The second time around, I was a sophomore, more confident and comfortable. I knew what and where everything was. When I entered the main gallery, the students made it more playful, holding back their laughter, blushing, exchanging funny faces. They had less regrets, more joy. I suddenly did not feel like sitting. I wanted to move. You guessed it. I was ready to slow walk. This time, I gracefully entered the second room. My slow walk looked like a cross between an aging gymnast and a flamingo. Most people took off their shoes. I kept mine on and walked slow enough that my moccasins did not squeak. This took total concentration. My focus burned off all of my anxiety and I stopped thinking about all my problems that brought me to London in the first place. Being completely in my body, I felt better than I had in weeks. Moving silently was the most important task in the world, and by doing so, I released myself from my internal-suffering loop. I lightened up. I relaxed. Even laughed at myself for taking myself so seriously. What a joke! While moving in slow motion, I realized I had been transformed. Not from a caterpillar to a butterfly, but rather from spectator to performer. The new people look at us strangely. Some with wonder. Some with confusion—were they paid to do this? Some with a little mockery—what a bunch of freaks? Just as I had done when I walked in.
I ignored them and simply stepped one foot in front of the other. When I looked up again, the 50-year-old woman with the blonde permed hair entered the room. She moved so slowly that I paced her three times. Incredible! Who was this woman? I wondered what country she was from? What language did she speak? What did she do? How did she become so evolved?
After a half-hour or so (actually I had no idea how long I was in there), I was exhausted again. Nothing sounded better than going into the nap room and lying down. Fuck the lice. A young boy walked me to a cot and tucked me in. He placed headphones on my ears and the room went silent. My body buzzed like I had just finished the most difficult yoga class in my life. Fifty adults laid in cots next to me, like an infirmly, like we were in cocoons. I didn’t want to get up, I actually wanted to fall asleep there, have Abrovamic wake me up so I could thank her. Thank her for creating this beautiful space, but I was too energized to sleep. I wiggled my fingers and toes and stretched my arms overhead, 100% part of the performance, and I walked into the main room. I planned on leaving except my blond permed haired lady stood in the center of the room, her chest heaving. I suddenly knew what I had to do. I walked up on the platform (no handler) and closed my eyes. I felt like I was going to faint. I had to put a micro-bend in my knees for fear I would be knocked down and the video would become viral on YouTube the next day. I breathed those fears out of my head while I attempted to feel the experience of existing. And to be honest, the inability to interpret my surroundings by my perception left me so unsettled that I longed to open my eyes. It was like the Rubin’s vase. I no longer wanted to see the two profiles. I just wanted to see the damn vase.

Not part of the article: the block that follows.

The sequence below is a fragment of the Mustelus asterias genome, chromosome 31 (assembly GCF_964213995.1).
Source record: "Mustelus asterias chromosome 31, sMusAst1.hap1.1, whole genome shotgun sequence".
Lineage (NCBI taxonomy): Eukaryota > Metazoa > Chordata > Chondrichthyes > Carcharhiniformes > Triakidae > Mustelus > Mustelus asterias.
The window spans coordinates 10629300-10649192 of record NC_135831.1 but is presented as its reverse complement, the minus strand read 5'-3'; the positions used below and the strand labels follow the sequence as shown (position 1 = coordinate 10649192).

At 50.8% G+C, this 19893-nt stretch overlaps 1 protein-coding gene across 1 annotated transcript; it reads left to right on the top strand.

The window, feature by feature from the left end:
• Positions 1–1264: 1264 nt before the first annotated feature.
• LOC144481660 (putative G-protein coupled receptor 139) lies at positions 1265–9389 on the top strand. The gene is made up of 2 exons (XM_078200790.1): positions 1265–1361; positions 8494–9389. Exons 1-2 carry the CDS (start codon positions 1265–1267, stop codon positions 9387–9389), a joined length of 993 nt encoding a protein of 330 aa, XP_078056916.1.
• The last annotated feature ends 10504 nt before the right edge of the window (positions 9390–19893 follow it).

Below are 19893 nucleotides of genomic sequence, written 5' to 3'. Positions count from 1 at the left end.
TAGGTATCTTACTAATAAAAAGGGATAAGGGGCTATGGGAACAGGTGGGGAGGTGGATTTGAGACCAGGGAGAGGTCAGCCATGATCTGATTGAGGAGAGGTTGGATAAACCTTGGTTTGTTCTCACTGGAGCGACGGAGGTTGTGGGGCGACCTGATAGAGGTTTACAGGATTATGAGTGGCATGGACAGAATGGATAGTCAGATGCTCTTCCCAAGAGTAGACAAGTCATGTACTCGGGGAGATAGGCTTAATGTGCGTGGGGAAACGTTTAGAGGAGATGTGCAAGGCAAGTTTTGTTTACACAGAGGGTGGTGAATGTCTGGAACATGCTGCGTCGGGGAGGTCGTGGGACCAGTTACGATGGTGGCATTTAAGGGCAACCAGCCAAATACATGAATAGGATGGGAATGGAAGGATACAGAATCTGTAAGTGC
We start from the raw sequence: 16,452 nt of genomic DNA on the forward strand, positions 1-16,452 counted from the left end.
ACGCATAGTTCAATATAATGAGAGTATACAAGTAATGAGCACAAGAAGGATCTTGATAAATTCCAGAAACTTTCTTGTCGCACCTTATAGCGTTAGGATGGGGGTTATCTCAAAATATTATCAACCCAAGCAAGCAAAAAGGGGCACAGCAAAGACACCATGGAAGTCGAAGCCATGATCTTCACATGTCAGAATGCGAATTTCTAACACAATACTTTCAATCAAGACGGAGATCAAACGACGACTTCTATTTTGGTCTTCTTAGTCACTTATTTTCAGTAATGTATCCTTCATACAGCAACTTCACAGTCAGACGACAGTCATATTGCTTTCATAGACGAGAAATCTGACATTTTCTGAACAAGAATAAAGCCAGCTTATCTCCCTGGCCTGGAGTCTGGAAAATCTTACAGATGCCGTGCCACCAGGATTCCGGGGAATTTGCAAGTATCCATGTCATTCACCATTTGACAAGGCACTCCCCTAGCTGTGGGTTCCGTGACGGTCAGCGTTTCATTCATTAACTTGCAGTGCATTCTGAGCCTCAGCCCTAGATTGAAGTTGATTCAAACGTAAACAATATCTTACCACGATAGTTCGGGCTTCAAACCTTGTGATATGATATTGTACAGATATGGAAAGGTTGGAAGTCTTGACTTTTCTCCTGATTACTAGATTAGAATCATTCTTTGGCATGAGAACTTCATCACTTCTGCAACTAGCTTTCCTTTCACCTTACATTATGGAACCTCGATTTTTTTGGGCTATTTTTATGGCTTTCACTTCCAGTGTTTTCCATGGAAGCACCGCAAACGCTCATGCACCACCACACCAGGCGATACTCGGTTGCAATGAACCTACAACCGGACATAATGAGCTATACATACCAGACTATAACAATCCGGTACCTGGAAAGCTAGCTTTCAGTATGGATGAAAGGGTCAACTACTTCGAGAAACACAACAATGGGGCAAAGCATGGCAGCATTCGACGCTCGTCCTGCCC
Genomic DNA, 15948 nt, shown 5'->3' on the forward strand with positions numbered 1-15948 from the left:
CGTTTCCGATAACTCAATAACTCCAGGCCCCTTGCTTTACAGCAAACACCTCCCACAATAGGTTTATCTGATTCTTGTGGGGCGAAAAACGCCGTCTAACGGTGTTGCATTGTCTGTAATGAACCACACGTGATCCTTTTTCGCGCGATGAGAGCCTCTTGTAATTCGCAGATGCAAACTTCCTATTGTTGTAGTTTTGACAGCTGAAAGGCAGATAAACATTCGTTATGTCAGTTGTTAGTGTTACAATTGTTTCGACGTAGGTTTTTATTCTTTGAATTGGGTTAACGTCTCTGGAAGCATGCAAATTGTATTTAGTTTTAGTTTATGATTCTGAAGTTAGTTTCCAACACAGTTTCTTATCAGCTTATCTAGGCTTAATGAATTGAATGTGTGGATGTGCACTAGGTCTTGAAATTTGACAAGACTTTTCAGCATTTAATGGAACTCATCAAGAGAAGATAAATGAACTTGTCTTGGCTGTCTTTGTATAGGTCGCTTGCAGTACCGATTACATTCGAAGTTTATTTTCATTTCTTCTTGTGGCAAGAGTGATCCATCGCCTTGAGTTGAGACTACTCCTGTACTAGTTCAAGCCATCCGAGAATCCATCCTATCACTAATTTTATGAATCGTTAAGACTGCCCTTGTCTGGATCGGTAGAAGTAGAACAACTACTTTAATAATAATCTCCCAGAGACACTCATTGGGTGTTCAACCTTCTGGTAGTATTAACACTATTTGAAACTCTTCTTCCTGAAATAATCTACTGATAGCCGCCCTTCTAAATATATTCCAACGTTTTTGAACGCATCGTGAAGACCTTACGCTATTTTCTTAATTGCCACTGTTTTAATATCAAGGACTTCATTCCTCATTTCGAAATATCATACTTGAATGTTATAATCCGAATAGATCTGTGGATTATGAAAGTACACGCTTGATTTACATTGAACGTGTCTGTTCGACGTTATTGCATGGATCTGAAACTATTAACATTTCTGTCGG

When I left, the permed woman stayed, shaking on the platform. What a star. I wanted to clap for her, put roses at her feet. I wished her so many things. Whatever she wanted. To be healed. To win the Power Ball. To know her own greatness. When I left, I had forgotten about Abramović altogether. 512 Hours wasn’t about the artist at all. She merely created a place where humans could slow down, rest and respect each other’s space. See each other clearly, beyond the concepts of beauty, beyond our labels of identity, and even beyond judgment.
After I left the Serpentine Gallery, I walked through Kensington Gardens to Lancaster Gate hyper-aware of my steps and of the wind on my face. I looked at the people who walked past me with more kindness and patience. I suddenly felt the perfection and choreography of the taxis, the horses, the cyclists, and the foot traffic in the park.
When I returned to San Francisco and most of this awareness had already left me, I clicked on Abramović’s diary on the day that I went to the gallery. In her video she said, “It’s very dangerous to get out of the zone. If you’re always in the zone, it’s easier to handle.” I now understand how “the grandmother of performance art” built her life around being in the zone. To no avail, I have since closed my eyes and attempted to bring myself back there. In the video, she spoke about the man with the cane. The artist who I thought was her friend, but sadly, he was a stranger who informed her that he was dying of cancer. She was so impressed with how fearless he appeared in the eyes of death that she asked him to go into the locker room to talk about it.
More information about tonight’s show: www.cityarts.net/event/marina-abramovic-2
Jennifer Lewis is the editor of Red Light Lit. Her fiction has been published in in Eleven Eleven, Fourteen Hills Press, Midnight Breakfast, Transfer Magazine, and Sparkle and Blink. She received her MFA in creative writing from San Francisco State University in May 2015 and was the recipient of the Leo Litwak award for creative non-fiction in 2012 and for fiction in 2015.